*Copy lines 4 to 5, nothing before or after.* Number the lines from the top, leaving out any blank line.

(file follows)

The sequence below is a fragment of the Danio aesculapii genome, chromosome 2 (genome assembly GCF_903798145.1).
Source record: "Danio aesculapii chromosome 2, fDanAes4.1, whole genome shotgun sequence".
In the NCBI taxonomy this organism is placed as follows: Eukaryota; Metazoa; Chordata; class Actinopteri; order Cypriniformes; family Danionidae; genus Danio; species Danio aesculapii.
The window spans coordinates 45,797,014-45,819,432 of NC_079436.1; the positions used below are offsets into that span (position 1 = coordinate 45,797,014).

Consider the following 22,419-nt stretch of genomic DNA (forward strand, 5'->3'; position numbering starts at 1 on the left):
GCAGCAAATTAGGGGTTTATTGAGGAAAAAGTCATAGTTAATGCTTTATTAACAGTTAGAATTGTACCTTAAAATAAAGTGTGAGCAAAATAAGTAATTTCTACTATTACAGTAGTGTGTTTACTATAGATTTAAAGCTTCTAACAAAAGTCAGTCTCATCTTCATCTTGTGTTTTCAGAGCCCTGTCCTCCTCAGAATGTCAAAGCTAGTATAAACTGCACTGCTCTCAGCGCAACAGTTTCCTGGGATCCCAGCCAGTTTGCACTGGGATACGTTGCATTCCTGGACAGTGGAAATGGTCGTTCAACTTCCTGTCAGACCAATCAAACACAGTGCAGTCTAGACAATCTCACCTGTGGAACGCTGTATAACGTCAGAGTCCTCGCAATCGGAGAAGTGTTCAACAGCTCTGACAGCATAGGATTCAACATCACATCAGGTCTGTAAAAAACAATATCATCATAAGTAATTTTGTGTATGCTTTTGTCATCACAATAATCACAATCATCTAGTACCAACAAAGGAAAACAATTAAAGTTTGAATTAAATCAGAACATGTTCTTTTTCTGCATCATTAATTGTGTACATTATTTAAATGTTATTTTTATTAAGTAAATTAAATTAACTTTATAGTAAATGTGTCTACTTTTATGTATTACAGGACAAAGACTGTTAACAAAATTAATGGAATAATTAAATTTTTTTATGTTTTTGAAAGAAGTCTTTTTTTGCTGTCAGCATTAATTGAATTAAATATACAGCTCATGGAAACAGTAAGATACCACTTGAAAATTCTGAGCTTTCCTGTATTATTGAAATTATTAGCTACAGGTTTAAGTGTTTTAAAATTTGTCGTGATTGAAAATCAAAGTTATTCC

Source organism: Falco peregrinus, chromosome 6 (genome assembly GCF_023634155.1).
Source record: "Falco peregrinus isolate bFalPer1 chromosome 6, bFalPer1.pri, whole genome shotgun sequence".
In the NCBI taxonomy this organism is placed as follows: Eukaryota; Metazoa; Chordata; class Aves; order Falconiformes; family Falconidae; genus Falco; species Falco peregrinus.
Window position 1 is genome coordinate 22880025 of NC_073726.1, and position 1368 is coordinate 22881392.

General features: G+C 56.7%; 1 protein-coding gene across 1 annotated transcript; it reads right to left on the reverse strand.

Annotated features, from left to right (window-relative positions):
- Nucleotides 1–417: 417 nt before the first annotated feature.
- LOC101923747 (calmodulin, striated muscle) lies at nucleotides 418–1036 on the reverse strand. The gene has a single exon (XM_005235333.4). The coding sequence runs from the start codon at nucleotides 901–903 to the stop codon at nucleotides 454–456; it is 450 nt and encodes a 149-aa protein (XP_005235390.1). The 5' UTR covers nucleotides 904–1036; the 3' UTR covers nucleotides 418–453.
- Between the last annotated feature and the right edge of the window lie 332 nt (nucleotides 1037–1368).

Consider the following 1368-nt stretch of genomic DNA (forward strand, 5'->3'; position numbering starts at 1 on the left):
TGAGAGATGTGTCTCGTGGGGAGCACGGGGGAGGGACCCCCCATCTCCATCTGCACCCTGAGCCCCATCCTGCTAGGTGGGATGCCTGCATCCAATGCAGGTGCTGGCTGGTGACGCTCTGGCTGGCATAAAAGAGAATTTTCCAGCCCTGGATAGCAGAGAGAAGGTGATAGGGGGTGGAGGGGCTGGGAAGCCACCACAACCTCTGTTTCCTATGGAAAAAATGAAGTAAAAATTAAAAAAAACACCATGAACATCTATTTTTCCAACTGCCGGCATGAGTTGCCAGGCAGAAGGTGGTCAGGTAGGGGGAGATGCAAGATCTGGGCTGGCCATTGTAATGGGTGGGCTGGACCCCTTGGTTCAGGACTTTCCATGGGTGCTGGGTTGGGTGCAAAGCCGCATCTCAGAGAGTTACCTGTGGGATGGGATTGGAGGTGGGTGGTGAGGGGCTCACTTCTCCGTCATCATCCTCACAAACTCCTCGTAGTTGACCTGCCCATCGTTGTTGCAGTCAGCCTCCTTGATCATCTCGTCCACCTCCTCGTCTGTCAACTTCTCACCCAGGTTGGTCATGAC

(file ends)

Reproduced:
The window spans coordinates 45,797,014-45,819,432 of NC_079436.1; the positions used below are offsets into that span (position 1 = coordinate 45,797,014).

Consider the following 22,419-nt stretch of genomic DNA (forward strand, 5'->3'; position numbering starts at 1 on the left):